DETROIT (AP) - Even if Chrysler LLC gets additional government loans, it could face another cash shortage in July when revenue dries up as the company shuts down its factories for two weeks to change from one model year to the next, its chief financial officer said.
CFO Ron Kolka, in a brief telephone interview with The Associated Press, said the company planned for the $4 billion it received Jan. 2 to last through March 31. The company is talking with the Obama administration's autos task force about getting another $5 billion, and faces a March 31 deadline to complete its plan to show how it can become viable and repay the loans.
Kolka wouldn't say what would happen if the company doesn't get further government aid, saying only that he's not planning to run out of money.
Chrysler's viability plan submitted to the Treasury Department on Feb. 17, he said, calls for the additional government aid.
"Following that, the next critical low point in cash is July shutdown," he said Friday.
Automakers generally book revenue from a vehicle once it leaves the factory and heads for a dealership. But when it doesn't produce cars during the shutdown, the revenue stops flowing.
Kolka said Chrysler planned conservatively so the company can be viable even at the current U.S. industry annual sales rate of 9.1 million vehicles, the lowest level in 27 years.
Executives with Chrysler and General Motors Corp., which also is using government loans to stay out of Chapter 11 bankruptcy protection, met with the government task force on Monday in Detroit, visiting GM's tech center and a Chrysler pickup truck factory in the Detroit suburb of Warren.
The members, led by Wall Street financier Steven Rattner and Steelworkers union official Ron Bloom, asked probing questions of Chrysler executives, but didn't express doubts about the company's plans, Kolka said.
"They were not negative and they were not critical," he said.
"They were asking the right questions."
Chrysler's plan submitted to the government has conservative assumptions about industry sales and per-vehicle pricing, and doesn't include the company benefiting from any potential uptick in per-vehicle pricing or a possible alliance with Italian automaker Fiat Group SpA.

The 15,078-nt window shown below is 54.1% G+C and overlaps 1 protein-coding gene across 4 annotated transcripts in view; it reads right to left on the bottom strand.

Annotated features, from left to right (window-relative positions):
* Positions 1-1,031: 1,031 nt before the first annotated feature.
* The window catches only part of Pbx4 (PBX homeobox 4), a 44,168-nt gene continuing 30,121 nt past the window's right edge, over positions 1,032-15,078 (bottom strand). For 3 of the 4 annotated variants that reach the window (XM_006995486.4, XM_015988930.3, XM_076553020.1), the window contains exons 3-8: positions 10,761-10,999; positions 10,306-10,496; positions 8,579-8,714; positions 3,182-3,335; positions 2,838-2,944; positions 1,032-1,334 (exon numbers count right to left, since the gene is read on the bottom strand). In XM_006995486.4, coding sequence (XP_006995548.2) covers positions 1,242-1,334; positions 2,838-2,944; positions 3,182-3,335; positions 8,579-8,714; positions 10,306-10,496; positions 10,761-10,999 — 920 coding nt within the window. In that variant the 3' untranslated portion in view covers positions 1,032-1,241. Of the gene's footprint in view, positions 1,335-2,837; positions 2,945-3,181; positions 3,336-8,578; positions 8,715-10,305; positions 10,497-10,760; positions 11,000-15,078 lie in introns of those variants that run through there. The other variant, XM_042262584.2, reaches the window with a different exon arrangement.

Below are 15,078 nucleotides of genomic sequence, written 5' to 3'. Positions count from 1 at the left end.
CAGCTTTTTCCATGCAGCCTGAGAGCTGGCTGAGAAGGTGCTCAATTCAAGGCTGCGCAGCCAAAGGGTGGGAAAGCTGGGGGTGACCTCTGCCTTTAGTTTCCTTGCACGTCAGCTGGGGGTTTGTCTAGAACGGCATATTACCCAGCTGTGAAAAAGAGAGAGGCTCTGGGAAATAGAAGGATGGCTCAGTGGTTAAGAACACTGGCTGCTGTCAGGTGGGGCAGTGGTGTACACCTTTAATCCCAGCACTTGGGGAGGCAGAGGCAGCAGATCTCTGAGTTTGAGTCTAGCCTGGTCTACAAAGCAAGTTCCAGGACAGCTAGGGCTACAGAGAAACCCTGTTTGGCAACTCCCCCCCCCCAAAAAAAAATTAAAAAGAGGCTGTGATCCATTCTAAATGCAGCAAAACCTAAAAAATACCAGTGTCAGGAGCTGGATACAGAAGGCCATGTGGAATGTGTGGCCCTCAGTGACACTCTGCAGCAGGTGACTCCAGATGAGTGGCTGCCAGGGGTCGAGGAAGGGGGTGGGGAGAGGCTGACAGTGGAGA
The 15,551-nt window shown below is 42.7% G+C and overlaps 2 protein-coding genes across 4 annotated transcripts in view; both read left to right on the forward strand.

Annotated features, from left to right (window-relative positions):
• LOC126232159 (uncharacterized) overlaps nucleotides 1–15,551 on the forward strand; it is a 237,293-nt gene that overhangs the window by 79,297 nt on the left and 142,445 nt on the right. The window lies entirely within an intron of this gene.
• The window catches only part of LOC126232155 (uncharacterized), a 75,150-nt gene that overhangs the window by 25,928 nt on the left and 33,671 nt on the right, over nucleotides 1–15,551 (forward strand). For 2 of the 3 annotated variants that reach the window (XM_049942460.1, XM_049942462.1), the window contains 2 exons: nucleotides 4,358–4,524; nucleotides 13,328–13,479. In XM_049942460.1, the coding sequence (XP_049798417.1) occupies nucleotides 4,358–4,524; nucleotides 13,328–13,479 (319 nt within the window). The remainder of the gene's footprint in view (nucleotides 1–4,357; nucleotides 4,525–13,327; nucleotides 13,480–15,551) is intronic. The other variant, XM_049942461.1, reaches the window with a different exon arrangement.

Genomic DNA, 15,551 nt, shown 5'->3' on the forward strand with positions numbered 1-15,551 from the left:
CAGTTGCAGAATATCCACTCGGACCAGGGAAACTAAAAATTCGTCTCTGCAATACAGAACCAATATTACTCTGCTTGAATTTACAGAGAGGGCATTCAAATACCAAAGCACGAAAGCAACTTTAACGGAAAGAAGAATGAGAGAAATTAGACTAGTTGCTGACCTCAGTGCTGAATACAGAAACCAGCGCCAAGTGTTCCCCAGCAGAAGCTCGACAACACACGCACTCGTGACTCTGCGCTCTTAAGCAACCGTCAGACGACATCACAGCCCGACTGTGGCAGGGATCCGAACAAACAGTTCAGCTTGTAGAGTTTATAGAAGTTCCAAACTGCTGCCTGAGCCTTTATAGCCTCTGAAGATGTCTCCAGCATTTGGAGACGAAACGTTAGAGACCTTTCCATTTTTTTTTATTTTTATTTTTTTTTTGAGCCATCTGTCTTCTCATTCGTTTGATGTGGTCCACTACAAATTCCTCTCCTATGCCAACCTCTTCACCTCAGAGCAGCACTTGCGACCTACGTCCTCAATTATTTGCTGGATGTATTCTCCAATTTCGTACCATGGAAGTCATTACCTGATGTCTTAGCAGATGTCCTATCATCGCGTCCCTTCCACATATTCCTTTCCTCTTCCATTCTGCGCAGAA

Chrysler is in talks about Fiat taking a 35 percent stake in the Auburn Hills, Mich.-based automaker in exchange for its small-car technology.
Kolka also said Chrysler's tentative deal on labor cost concessions with the United Auto Workers union will comply with the terms of the government loans. The loan term sheets set targets for GM and Chrysler to make their total hourly labor costs equal to those of Japanese automakers with U.S. factories.
UAW workers at Ford Motor Co. have ratified contract changes that cut labor costs to $55 per hour including wages, pensions, retiree health care and other benefits. That's still about $6 more than the highest Japanese company.
GM and Chrysler have reached labor cost deals with the UAW but details haven't been released pending a vote by workers. Both companies are still negotiating changes in payments to a union-run trust fund that will take over retiree health care expenses starting next year.
The loan terms also set a target for Chrysler and GM to swap equity for 50 percent of the cash they were scheduled to pay into the trust funds.
Kolka said Ford's deal on the trust fund doesn't comply with the terms of the government loans and won't work for Chrysler. He said Chrysler and the UAW have agreed in principle to an equity swap, but the mechanics are still being negotiated.
Ford agreed to swap 50 percent of its payments for stock, with plans to issue more stock to the trust if the price falls.
(Copyright 2009 by The Associated Press. All Rights Reserved.)
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